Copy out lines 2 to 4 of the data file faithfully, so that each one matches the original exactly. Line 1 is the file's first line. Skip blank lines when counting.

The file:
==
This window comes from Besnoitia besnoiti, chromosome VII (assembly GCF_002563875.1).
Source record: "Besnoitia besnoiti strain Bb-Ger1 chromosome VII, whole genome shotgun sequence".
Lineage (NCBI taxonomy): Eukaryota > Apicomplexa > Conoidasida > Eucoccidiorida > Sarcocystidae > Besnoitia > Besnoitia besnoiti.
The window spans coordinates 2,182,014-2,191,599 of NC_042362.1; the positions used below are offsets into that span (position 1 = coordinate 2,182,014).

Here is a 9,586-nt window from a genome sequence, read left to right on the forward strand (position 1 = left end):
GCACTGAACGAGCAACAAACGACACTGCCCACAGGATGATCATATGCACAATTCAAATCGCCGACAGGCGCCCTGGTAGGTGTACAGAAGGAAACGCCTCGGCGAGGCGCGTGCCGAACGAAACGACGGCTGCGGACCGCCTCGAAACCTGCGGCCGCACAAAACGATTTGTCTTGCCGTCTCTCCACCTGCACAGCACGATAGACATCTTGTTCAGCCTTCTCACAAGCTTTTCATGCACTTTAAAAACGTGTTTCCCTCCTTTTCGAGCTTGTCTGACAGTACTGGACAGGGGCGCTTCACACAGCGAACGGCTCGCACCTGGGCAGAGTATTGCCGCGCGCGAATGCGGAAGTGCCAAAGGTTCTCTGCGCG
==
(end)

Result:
Source record: "Besnoitia besnoiti strain Bb-Ger1 chromosome VII, whole genome shotgun sequence".
Lineage (NCBI taxonomy): Eukaryota > Apicomplexa > Conoidasida > Eucoccidiorida > Sarcocystidae > Besnoitia > Besnoitia besnoiti.
The window spans coordinates 2,182,014-2,191,599 of NC_042362.1; the positions used below are offsets into that span (position 1 = coordinate 2,182,014).